Above: Itty-bitty Trout Creek. Source: Google Maps.
The tiny Delaware County hamlet of Trout Creek, in the town of Tompkins, will soon begin work on a community sewer system funded by the New York City Department of Environmental Protection. At a recent meeting, the town of Tompkins accepted a $3.1 million bid by the Bovina-based LaFever Excavating to do the work.
Trout Creek lies roughly three miles upstream from New York City's Cannonsville Reservoir.
According to a press release from the Catskill Watershed Corporation, a nonprofit that manages city-funded water quality and local economic development projects in the New York City watershed, the system will serve 55 properties.
The system, which will come to a total cost of $3,432,871 -- or roughly $62,416 per connected property -- is cheaper than a full wastewater treatment plant would be, said CWC spokesperson Diane Galusha.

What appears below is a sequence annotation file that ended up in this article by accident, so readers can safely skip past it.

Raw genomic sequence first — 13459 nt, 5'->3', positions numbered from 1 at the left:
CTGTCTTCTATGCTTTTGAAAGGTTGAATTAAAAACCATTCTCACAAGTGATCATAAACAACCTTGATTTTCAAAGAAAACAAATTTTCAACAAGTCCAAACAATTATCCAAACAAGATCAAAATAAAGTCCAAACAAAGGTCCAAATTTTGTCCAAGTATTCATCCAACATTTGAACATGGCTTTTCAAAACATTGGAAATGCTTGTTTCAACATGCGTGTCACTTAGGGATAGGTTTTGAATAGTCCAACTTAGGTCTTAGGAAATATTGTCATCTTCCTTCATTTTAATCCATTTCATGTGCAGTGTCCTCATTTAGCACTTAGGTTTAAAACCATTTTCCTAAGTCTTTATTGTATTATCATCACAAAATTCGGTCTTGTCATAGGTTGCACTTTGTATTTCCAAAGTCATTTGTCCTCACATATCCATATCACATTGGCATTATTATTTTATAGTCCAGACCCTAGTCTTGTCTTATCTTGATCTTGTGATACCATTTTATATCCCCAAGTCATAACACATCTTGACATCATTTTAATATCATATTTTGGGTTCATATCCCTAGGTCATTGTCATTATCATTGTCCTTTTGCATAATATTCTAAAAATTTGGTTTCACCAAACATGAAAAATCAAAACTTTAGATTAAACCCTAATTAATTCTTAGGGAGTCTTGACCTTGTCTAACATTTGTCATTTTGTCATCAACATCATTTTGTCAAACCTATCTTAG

"There's not a building, there's no filtration process," Galusha said. "Instead of building fifty separate septic systems, each with its own leach field, every house will get a concrete septic tank where the solids get held, and the liquids get sent to a series of community leach fields."
The DEP originally set aside $6.5 million in a block grant for the project, the CWC press release stated.
Officials at CWC hope that community sewer infrastructure will make it easier to build and invest in little hamlets like Trout Creek, said Galusha.
"One of the major reasons we're doing this, in addition to protecting water quality, is to make these hamlets more attractive to modest economic development, and get the infrastructure that would make it easy for folks to decide to build there or do business there," she said.
If all goes according to plan, construction on the system will begin this fall, and the system will be complete in late 2013.
Trout Creek is listed as eighth in a list of fifteen hamlets and villages that New York City considers a priority for building similar systems, via the CWC's Community Wastewater Management Program.